After Florida Gov. Ron DeSantis’ press secretary was suspended from Twitter and the Associated Press (AP) sent a letter criticizing DeSantis, DeSantis responded with his own letter to the AP saying they deserved a little pushback against the AP’s “smear” tactic.

“I assumed your letter was to notify me that you were issuing a retraction of the partisan smear piece you published last week,” DeSantis wrote. “Instead, you had the temerity to complain about the deserved blowback that your botched and discredited attempt to concoct a political narrative has received. The ploy will not work to divert attention from the fact that the Associated Press published a false narrative that will lead some to decline effective treatment for COVID infections.”

DeSantis also noted the attempted tie between DeSantis and Regeneron in the article, and flatly denied any such pay-to-play scheme.

“The purpose of the headline and the framing of the story was to smear me by insinuating that Florida’s push to expand awareness of an access to monoclonal antibody treatments was done to boost Regeneron’s profit, rather than to simply help Floridians in need. Indeed, as the federal government long ago bought the entire stock of Regeneron’s COVID monoclonal treatment, it is not even a plausible concept.”


The impetus of the spat between DeSantis’ office and the AP began after the AP posted a story last week insinuating of a possible pay-to-play bargain between DeSantis and Regeneron, the company behind the monoclonal treatment therapy which DeSantis has been touting for weeks.

In the article, the AP ties DeSantis to Ken Griffin who is CEO of Citadel, a Chicago-based hedge fund, which owns over $15 million of shares in Regeneron.

“Citadel, a Chicago-based hedge fund, has $15.9 million in shares of Regeneron Pharmaceutical Inc., according to filings with the U.S. Securities and Exchange Commission. Citadel CEO Ken Griffin has donated $10.75 million to a political committee that supports DeSantis — $5.75 million in 2018 and $5 million last April.”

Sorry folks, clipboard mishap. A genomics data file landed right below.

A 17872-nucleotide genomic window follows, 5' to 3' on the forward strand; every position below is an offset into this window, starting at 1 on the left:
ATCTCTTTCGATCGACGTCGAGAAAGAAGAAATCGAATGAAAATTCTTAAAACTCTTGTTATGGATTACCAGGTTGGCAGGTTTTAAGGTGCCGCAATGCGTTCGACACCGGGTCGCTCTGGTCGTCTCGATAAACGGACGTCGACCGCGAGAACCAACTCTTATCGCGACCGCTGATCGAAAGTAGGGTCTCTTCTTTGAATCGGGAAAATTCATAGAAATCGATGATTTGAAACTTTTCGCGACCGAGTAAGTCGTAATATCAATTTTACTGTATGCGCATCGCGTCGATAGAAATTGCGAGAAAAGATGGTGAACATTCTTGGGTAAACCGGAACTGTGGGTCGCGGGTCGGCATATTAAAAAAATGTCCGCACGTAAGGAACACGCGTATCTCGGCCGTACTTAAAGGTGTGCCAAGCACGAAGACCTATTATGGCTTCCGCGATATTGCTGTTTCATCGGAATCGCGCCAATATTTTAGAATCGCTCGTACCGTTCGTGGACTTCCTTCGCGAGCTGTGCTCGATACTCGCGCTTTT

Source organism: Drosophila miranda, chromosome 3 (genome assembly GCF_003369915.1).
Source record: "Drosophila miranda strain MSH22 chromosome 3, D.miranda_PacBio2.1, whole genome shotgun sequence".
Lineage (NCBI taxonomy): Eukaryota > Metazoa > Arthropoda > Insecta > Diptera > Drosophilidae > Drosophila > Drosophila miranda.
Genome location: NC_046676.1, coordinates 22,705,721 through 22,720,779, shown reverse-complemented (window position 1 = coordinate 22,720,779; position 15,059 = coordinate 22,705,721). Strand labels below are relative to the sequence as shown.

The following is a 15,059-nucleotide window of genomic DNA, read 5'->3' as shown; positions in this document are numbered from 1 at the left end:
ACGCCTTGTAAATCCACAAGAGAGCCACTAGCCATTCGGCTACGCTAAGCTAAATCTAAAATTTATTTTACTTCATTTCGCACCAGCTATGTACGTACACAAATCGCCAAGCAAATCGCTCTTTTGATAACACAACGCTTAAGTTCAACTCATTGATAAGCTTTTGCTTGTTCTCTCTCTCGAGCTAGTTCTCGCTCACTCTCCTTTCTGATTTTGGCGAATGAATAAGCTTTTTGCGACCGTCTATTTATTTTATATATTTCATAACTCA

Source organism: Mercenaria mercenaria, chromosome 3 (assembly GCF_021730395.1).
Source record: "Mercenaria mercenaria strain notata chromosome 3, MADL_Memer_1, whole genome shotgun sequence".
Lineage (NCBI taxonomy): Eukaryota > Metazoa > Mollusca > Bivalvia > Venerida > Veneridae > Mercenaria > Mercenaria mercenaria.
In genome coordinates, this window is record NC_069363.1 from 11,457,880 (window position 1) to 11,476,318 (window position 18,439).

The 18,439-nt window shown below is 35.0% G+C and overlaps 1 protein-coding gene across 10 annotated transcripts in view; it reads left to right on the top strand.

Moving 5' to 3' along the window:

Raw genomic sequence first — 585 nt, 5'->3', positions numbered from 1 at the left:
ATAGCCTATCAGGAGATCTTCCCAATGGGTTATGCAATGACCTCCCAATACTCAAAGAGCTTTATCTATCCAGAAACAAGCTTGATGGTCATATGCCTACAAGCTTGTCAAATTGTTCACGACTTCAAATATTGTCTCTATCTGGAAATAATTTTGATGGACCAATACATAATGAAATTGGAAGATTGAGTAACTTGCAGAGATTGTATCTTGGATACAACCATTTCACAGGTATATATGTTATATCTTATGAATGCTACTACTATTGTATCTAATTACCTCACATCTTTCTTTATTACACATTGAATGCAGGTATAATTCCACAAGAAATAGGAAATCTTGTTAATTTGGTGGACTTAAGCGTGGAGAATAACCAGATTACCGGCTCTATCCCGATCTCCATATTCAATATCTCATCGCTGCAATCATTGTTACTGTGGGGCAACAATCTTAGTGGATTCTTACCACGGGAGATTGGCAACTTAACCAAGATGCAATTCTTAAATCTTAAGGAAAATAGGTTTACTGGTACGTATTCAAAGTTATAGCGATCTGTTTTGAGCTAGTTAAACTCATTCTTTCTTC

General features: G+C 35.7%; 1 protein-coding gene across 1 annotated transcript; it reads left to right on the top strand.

Once the article dropped, DeSantis’ press secretary, Christina Pushaw, took to Twitter to launch a series of tweets defending DeSantis and denying any claim of pushing monoclonal treatments to assist in Regeneron’s revenues.

“The issue is that most people only read the headline,” Pushaw said. “I have an issue with the headline because it frames it up as though there’s pay to play going on or a conflict of interest when there is not, and he admits as much in the article.”

Pushaw was suspended from Twitter after posting “abusive” behavior, but Twitter has yet to say which tweets were in violation of Twitter’s rules.

The letter the AP sent to DeSantis implored him to “eliminate this attack strategy from your press office,” after Pushaw allegedly directed an “online mob” to threaten the author of the AP article, Brendan Farrington. Farrington claims he woke up to death threats on Twitter stemming from Pushaw’s followers.


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Grant Holcomb is a reporter at the Florida Capital Star and the Star News Network. Follow Grant on Twitter and direct message tips.
Photo “Ron DeSantis” by Gage Skidmore. CC BY-SA 2.0.